I Dunno Lady, But You DO Get Slack Cut By Being Rachel Ward
This article came in courtesy of Walk-Off HBP.
I have a film now braving the marketplace. It does not comply with the dictates of mass marketing. It is not trying to be “entertaining enough for mainstream audiences”. It does not try to compete with the million-plus audiences turning on television for Packed to the Rafters and Underbelly. It cannot compete with the marketing budgets of US studio fare. But, I believe – and my distributors and funding bodies believe – that given a fair chance, there is a healthy audience for Australian films. Uneasy, complex, unsettling ones at that. Always has been.
If anything, Australian film made its name with them: Fred Schepisi’s The Chant of Jimmy Blacksmith and The Devil’s Playground, Bruce Beresford’s Breaker Morant, Nicholas Roeg’s Walkabout. New Zealand did it this way, too, with the likes of Lee Tamahori’s Once Were Warriors and Peter Jackson’s Heavenly Creatures.
I don’t know whether filmmakers from other years have suddenly felt this insidious wet blanket of negativity for making films that demand and confront and haunt an audience (which is certainly my idea of entertainment) rather than providing simple escapism and the ubiquitous ”feel good” factor.
Feel-good films have their value and their place. Like a big, buttery box of popcorn, they have no trouble selling themselves.
But as the Herald’s film writer, Garry Maddox, went some way to point out, niche movies are dependent on how well they are made. They are also hugely dependent on an accumulation of great reviews, multiple stars, inordinate publicity by deeply committed actors and filmmakers, inventive and passionate distributors, inclement weather and robust word-of-mouth recommendations.
Removing any of those things can spell disaster. In other words, such films are extremely fragile beings.
I am not bleating for insincere reviews or coverage. I don’t need them. As with Samson and Delilah, The Black Balloon and Somersault, my film, my fragile, beautiful egg, is being propelled towards the try line (decent box office returns) by positive reviews and good word of mouth. Reviews are not the problem.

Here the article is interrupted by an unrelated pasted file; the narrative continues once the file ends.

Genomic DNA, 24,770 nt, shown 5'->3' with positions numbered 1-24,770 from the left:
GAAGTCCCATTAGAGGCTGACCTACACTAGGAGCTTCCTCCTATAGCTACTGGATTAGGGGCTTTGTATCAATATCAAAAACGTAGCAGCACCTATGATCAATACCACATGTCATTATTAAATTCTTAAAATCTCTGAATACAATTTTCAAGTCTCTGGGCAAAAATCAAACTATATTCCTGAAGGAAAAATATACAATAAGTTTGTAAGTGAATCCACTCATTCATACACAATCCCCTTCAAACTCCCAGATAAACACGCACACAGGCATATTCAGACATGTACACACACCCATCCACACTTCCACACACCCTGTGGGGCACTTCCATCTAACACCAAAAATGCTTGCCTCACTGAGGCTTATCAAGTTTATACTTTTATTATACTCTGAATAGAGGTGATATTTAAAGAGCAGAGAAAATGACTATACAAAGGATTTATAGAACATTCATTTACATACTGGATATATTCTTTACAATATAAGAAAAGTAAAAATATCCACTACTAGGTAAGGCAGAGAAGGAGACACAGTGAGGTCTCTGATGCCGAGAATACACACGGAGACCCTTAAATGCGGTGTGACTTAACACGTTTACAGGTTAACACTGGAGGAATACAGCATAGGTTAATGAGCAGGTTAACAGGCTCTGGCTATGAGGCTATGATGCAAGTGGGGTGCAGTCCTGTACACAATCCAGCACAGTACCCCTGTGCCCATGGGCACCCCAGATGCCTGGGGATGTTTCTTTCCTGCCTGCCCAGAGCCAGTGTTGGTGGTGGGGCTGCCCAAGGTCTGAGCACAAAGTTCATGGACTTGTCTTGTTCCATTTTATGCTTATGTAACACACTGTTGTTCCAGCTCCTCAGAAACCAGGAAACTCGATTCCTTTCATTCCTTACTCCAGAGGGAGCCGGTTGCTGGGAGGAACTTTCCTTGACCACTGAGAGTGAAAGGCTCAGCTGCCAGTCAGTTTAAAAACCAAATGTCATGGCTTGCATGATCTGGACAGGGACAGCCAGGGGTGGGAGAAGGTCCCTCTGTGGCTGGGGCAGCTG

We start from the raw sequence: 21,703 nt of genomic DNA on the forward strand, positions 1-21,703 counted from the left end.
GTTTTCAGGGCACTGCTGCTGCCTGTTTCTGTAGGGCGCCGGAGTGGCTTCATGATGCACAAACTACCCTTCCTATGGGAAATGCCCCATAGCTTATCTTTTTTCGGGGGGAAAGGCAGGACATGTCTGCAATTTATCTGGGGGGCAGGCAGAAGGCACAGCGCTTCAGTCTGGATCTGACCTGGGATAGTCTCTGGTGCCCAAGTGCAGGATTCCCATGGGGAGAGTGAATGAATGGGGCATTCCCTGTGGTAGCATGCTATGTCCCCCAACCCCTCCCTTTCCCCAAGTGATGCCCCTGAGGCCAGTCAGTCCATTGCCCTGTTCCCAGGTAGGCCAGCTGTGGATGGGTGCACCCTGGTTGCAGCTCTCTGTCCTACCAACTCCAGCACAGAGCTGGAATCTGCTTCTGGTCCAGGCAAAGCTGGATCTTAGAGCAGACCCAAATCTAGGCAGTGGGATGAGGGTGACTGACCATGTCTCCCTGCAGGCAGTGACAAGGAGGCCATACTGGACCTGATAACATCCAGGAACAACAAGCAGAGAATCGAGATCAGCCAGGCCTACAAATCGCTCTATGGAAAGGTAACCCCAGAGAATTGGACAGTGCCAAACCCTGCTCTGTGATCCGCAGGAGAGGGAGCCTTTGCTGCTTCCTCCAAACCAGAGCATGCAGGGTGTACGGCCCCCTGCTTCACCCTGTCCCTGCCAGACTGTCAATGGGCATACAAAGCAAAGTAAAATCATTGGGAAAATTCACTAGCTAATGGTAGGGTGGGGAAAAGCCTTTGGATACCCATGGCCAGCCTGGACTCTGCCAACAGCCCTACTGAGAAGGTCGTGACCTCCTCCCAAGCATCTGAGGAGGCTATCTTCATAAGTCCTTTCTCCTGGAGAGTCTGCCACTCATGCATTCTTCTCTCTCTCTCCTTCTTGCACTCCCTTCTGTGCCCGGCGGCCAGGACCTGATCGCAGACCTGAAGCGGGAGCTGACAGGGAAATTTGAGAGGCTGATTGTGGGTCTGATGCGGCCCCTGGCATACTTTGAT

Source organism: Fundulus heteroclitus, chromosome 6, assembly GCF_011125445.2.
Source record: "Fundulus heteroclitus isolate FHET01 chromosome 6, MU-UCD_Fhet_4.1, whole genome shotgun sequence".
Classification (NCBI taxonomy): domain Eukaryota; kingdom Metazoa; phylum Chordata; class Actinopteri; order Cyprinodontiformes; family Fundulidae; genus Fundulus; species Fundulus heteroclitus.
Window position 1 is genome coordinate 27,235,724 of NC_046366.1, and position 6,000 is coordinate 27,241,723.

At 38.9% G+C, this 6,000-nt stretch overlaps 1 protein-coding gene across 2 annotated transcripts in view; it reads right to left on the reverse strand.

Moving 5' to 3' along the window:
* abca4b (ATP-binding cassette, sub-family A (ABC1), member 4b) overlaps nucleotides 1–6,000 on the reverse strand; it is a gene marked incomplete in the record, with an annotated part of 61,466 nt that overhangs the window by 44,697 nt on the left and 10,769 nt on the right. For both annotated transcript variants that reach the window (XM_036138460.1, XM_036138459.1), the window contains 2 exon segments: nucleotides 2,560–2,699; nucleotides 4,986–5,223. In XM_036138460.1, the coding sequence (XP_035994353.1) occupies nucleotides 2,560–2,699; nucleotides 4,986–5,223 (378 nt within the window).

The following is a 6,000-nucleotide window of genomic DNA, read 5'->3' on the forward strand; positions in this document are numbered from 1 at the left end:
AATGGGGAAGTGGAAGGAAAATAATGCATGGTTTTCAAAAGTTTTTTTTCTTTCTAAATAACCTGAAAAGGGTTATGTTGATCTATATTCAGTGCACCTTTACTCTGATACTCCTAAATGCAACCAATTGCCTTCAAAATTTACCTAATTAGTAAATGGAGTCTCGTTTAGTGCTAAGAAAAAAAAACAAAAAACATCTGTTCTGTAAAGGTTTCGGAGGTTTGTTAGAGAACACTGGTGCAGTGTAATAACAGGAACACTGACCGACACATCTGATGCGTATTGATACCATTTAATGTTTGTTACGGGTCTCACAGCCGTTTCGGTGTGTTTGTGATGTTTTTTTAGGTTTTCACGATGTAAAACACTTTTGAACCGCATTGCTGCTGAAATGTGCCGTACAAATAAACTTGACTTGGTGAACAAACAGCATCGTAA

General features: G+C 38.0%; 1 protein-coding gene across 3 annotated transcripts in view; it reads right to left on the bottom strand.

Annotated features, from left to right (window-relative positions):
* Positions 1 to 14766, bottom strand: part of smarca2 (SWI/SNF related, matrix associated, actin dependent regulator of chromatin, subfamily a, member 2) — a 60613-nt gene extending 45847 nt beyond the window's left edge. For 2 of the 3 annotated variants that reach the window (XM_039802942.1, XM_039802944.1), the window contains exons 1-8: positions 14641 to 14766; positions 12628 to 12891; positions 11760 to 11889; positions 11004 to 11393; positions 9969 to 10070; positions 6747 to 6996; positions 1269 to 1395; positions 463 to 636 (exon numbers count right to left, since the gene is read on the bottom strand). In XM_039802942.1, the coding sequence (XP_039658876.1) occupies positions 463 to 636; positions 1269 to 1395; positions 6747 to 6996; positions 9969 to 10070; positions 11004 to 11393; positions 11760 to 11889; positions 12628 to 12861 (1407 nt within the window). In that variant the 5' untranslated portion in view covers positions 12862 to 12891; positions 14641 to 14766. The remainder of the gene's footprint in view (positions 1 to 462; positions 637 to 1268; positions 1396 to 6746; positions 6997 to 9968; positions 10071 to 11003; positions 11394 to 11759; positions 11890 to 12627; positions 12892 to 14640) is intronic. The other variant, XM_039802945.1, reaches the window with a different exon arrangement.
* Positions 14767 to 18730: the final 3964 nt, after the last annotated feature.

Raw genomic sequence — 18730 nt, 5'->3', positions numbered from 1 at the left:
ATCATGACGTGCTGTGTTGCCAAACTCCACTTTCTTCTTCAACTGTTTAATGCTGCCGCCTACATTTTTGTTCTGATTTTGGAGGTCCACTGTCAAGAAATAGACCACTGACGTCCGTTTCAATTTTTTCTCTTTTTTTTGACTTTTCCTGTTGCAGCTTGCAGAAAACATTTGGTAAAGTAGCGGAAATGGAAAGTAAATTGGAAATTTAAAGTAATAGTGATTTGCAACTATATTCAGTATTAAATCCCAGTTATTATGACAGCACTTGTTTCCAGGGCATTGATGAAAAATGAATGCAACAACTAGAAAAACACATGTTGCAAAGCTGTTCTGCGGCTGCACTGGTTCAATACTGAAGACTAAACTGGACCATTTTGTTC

What I did not count on was a succession of last-minute spoilsports, dumping doom and gloom and threatening to squash my precious egg before those in the audience could make up their own minds.
Well, let’s see now…
Nobody is saying Rachel Ward shouldn’t be allowed to make her movie. It’s just that every time a niche movie is made with government money, it’s an opportunity lost to have made a movie that might have a wider audience appeal.
And every time a niche movie goes into the market place and doesn’t make it’s money back, it puts another nail in the coffin of the Australian Film Industry being viable as an industry. And frankly, we’ve had 30-odd years of that going on thanks to really strange choices made by the AFC, FFC the various State-based agencies, and most likely Screen Australia. These strange choices informed by non-market biases and a very strong sense of wanting to be seen funding the ‘correct’ projects, combined with the ATO’s very strange rulings on what constitutes Australian films, have all but destroyed the creatives in this country. We’re dead, we’re fucked – so much so in fact that we’re dead-er and fucked-er than ever before.
So I kind of think Ms Ward is pretty lucky to have been able to make her film, good or bad, hit or not. It most likely won’t be a hit. It most likely won’t make its money back, but she got her work out, and likely got paid to do it. I think she’s been given way more of a fair crack of the whip.
Here’s some sobering news for you all. ‘Indie’ is dead. That’s straight out of LA. Don’t even bother writing your small-time scripts with little actions tailored for small budgets. They’re not getting made. The marketplace is rationalising itself around big pictures that are based on proven commercial properties – read comic books and toys – and the biggest demand outside of that scope is in the $20million budget picture.
The kind of films we make in Australia simply don’t fit that category. It’s time to accept that even the international market that used to exist for our films is rapidly disappearing with the GFC.
So do I think Rachel Ward is off-base? Yeah, I do.